ATHENS—Texas Parks and Wildlife Department (TPWD) partnered with Austin Fly Fishers (AFF) and the City of Cedar Park Parks and Recreation Department to conduct native aquatic vegetation plantings at Brushy Creek Reservoir on June 21.

AFF, a charter club of the International Federation of Fly Fishers and pending Friends of Reservoirs chapter, gathered 22 volunteers to join TPWD Inland Fisheries management staff to plant 144 colonizing plants to help establish fish habitat, as recommended in the lake’s management plan. Four species of plants were used in this effort: American water-willow, arrowhead, square-stem spikerush and flat-stem spikerush. TPWD district fisheries supervisor Marcos De Jesús said “These individual plants will serve as colonizers. Under proper conditions, they may expand into lush stands that will provide excellent fish habitat, help stabilize sediment and improve water quality.”

Brushy Creek Reservoir, in Cedar Park, is one of five small urban impoundments in the greater Austin area that is intensively managed to provide diverse, high-quality fishing opportunities close to where people live.

“We need to make fishing relevant in cities for future generations, and TPWD is committed to this challenge,” said De Jesús. “The Neighborhood Fishin’ Program has already had a positive impact in urban areas, but lakes like Brushy Creek will provide a new level of fishing experiences for anglers seeking more fishing opportunities close to home.”

TPWD is seeking local partners to help intensively manage lakes such as Brushy Creek and make them sustainable fisheries. Organizations like AFF have made significant economic and hands-on contributions to help develop quality fisheries in the Austin Area. Future work with AFF will focus on Lake Kyle, a 12-acre impoundment in the City of Kyle.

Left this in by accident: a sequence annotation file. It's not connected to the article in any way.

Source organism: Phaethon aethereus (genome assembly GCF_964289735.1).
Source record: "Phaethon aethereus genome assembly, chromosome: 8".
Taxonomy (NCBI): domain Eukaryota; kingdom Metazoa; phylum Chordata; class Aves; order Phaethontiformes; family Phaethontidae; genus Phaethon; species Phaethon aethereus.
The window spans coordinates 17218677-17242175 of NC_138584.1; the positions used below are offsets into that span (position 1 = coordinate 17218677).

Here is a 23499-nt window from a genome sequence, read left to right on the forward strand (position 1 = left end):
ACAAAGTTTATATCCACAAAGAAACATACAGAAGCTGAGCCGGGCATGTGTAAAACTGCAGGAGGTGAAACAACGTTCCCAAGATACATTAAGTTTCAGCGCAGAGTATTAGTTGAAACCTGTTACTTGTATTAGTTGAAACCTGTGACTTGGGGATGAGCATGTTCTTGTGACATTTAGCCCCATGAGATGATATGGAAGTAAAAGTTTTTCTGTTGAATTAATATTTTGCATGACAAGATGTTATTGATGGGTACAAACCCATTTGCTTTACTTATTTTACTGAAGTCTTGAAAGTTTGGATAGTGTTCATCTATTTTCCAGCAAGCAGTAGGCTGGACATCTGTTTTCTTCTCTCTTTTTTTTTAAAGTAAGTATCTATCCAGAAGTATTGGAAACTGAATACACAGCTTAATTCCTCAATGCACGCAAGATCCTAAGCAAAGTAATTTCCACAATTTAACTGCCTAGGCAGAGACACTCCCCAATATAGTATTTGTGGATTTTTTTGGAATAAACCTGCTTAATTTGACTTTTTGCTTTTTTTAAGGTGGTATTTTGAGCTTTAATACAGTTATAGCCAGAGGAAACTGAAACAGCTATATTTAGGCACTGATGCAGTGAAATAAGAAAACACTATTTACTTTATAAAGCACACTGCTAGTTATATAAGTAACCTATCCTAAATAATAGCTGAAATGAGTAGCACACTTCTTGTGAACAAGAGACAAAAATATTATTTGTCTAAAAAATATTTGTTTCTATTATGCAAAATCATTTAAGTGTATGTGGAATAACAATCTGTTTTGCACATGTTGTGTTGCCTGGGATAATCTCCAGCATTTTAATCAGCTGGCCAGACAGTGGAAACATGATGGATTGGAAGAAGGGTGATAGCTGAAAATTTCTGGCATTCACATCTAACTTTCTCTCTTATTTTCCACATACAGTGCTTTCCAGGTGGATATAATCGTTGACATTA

Jim Gray, AFF President, said “Part of the Austin Fly Fishers’ mission is conservation through projects that benefit our members and the community. Our partnership with Texas Parks and Wildlife allows us to have an even greater impact by combining our resources on projects where the benefits are significant and long lasting. We see our efforts with the Brushy Creek Reservoir plantings and the improvements at Kyle Lake as examples of good stewardship that can be replicated on other water bodies.”

Any person or group wanting to participate in these types of reservoir habitat restoration projects on local lakes is encouraged to become a member of Friends of Reservoirs. See www.waterhabitatlife.org for details or contact your local district fisheries management office.

For more information on TPWD fishing programs, visit www.tpwd.state.tx.us/fishboat/fish/.

(June 29 Update)
 Statewide Boat-draining Rule Takes Effect July 1
Media Contact: Ken Kurzawski, (512) 389-4591, ken.kurzawski@tpwd.texas.gov

ATHENS – Beginning July 1, boaters must drain all water from their boat and on-board receptacles before leaving or approaching a body of fresh water anywhere in Texas.

The new Texas Parks and Wildlife Department regulation is designed to help combat the further spread of zebra mussels and other invasive species. It applies to all types and sizes of boats whether powered or not: personal watercraft, sailboats, kayaks/canoes, or any other vessel used on public waters.

The regulation requires the draining of livewells, bilges, motors, and any other receptacles or water-intake systems coming into contact with public waters.

Live fish, including personally caught live bait, cannot be transported from the water body where the fish were caught in or aboard a vessel in water from the water body where the fish were caught. Personally caught live bait can be used in the water body where it was caught.

Anglers are allowed to transport and use commercially purchased live bait if they have a receipt that identifies the source of the bait. Any live bait purchased from a location on or adjacent to a public water body that is transported in water from that water body can only be used as bait on that same water body.